Friday, January 22, 2010

2010 The Year of the Roth IRA

A Roth IRA is a retirement account that is funded with after taxed dollars (as opposed to pre-tax dollars such as a 401k) and grows completely tax free. The best part is while in retirement there are no taxes due on any money pulled out from a Roth IRA. In the past many people did not consider Roth IRAs because either they were limited on the amount they could contribute, or because of their higher income, they were unable to contribute anything at all to a Roth. That is about to change in 2010.

In 2010 the government is allowing those with IRA’s or other pre-tax qualified plans to go ahead and pay the income taxes today and “convert” their retirement account to a Roth IRA. The regular income taxes will have to be paid on the amount converted to a Roth IRA. However, in 2010 the federal government is allowing individuals to pay the taxes equally over a two year period, following the year of conversion, where normally they would have had to pay in the year their account was reclassified to a Roth IRA. That means someone converting to a Roth IRA in 2010 would owe ½ the income taxes in 2011 and the other half in 2012.

Roth Conversions are good for those who believe taxes may go up in the future. Having a tax-free source of income in retirement could mean you have more income to enjoy while you’re alive because you are not worried about pulling out more money in a higher tax bracket. Also, there are other less obvious benefits to having a Roth IRA in retirement under current tax law. Some benefits include the possibility of the reduction of the taxes paid on social security benefits and also lower Medicare Part B supplemental health insurance premiums.

The Roth IRA is something everyone should at least consider. As always it makes sense to professional advice to see if something like a Roth IRA conversion makes sense for your particular situation.

Friday, January 1, 2010

New Year…New Equation…. Opportunity Costs= Unintended Consequences

As we have come into a new year most of us have made a list of resolutions. I am no different than many others. One of my professional resolutions is to teach as many people as possible about a term called “Opportunity Costs”, or as I like to say unintended consequences.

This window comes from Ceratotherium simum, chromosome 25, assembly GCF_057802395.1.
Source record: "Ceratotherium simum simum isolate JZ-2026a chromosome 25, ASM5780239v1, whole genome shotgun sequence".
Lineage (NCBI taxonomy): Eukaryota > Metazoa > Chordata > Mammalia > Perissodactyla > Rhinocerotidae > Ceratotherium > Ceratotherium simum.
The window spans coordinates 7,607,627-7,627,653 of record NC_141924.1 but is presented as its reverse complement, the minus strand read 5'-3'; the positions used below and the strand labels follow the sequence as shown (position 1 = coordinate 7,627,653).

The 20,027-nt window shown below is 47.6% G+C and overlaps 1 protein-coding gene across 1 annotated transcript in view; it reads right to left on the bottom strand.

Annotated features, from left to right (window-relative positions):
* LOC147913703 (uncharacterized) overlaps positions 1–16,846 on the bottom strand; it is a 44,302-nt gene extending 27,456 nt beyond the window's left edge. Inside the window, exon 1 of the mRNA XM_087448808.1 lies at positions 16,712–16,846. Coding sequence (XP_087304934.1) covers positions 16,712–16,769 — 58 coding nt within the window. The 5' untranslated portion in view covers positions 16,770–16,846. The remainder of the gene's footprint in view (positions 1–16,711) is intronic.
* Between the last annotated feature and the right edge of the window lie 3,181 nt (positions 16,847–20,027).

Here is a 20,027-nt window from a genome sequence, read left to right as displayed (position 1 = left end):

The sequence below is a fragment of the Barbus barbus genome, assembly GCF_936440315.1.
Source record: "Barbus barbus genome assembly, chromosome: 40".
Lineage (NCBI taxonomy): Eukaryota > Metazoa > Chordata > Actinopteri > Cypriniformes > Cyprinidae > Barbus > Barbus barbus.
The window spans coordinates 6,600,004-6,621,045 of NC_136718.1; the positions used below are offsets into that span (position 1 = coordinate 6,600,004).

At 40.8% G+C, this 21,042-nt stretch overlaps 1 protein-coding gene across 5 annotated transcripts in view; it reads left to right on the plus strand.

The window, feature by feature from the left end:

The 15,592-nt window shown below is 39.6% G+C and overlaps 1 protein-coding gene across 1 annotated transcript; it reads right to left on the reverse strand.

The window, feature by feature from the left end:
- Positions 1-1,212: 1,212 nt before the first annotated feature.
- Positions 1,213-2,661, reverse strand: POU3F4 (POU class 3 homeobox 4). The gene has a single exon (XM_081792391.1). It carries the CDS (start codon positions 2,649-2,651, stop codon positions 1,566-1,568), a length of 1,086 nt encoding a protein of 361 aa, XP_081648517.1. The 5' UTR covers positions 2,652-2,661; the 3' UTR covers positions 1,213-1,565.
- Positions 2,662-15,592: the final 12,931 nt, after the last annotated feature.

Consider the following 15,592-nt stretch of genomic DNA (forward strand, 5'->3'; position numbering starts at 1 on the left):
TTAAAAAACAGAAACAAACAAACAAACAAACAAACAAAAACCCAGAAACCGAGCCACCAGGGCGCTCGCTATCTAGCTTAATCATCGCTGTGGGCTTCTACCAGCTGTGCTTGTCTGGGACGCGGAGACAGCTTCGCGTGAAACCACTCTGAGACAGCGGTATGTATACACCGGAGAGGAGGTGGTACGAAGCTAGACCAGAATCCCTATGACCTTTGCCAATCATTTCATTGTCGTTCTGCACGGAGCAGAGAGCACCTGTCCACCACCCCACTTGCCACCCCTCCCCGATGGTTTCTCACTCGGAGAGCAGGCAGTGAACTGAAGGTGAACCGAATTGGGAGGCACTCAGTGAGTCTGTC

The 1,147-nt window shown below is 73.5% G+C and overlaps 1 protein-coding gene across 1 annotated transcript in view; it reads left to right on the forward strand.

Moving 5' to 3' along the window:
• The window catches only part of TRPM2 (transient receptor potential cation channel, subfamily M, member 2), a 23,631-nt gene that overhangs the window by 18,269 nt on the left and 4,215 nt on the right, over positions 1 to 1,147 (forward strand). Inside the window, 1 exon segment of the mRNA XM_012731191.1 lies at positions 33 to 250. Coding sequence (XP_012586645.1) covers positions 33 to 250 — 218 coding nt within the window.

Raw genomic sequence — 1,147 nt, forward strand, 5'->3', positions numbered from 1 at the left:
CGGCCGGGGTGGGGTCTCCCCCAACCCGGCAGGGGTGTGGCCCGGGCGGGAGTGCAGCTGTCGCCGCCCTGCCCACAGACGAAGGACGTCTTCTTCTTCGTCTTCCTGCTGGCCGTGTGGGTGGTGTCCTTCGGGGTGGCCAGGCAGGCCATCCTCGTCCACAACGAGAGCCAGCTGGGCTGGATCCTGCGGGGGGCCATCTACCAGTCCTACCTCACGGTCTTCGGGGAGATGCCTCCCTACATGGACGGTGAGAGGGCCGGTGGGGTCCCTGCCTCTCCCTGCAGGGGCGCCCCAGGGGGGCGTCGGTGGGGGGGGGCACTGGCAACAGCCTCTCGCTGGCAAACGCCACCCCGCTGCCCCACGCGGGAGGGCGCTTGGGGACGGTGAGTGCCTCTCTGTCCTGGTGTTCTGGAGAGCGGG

So what is an opportunity cost you ask? In simple terms it is an idea about money where if you put your money in one place you may be giving up something in return, many times without knowing it (i.e. unintended consequences). Many other people who give financial advice behave as if the only way to eliminate opportunity costs is to give up some part of your lifestyle (i.e. that cup of coffee in the morning at your favorite coffee shop). While this is true, I want others to know you can reduce or eliminate opportunity costs simply by where you put your hard earned assets. Knowing about opportunity costs and its unintended consequences can have long reaching effects in the future.

For most people it is still a difficult concept to get so I thought I would list some examples of where opportunity costs (or unintended consequences) of money might come into our everyday lives.

Money in a Savings Account/C.D./Money Market at a Bank…There are two opportunity costs most commonly found in these types of accounts:

1) Often we are earning little to no interest on these accounts.
2) Any interest that is earned is fully taxable as regular income.

As an example, using a 5% opportunity cost rate, a $100,000 saving account earning 4% will be worth $324,340 after 30 years. You would have paid $67,302 in income taxes, assuming a 30% tax rate (federal= 25% + State= 5%), along the way. However, the opportunity cost (or unintended consequence) is the money you could have earned on the taxes paid along the way. That total (Taxes + Opp. Cost) is equal to $129,425. Factoring all costs your left with a net balance of $324,340 - $129,425 = $194,914. So your account over those 30 Years compounds at a net rate of return of 2.25%, not 4%, when factoring in taxes plus opportunity costs

Putting Money In a 401(k)/IRA…The opportunity costs here is you lose the use of this money as a source of financing. So you are forced to pay someone else interest for the use of their money (most often a bank or finance company).

As an example say you are in the market for a new $20,000 car. Since you can not access your 401(k), due to your age and many other restrictions, you are forced to finance the car at a 6% interest rate. After 30 years the opportunity costs of financing just this one car is $86,823 in “After-Tax” dollars. In other word your 401(K) would have to be equal to $124,032 “Pre-Tax”, assuming a 30% tax rate (federal= 25% + State= 5%), just to equal the cost of financing one car after 30 years.

Buying Term Life Insurance…The opportunity cost here is the premiums you pay and the fact that less than 1% of all term life policies ever pay a claim. So in other words 99% of the people who have term life insurance are simply just giving away their money to an insurance company for nothing in return.

As an example say a young couple (husband and wife good health age 30) purchases (2) 30 year term policies worth $1,000,000. We will also assume they get the 2nd highest health rating, which lowers their cost. The annual premium is about $1,660/year. At the end of 30 years, they would have no life insurance and the term insurance would have costs them $129,577 net “After-Tax” using a 5% opportunity cost.

I hope these examples are helpful, and you are able to see places where opportunity cost may be affecting your life!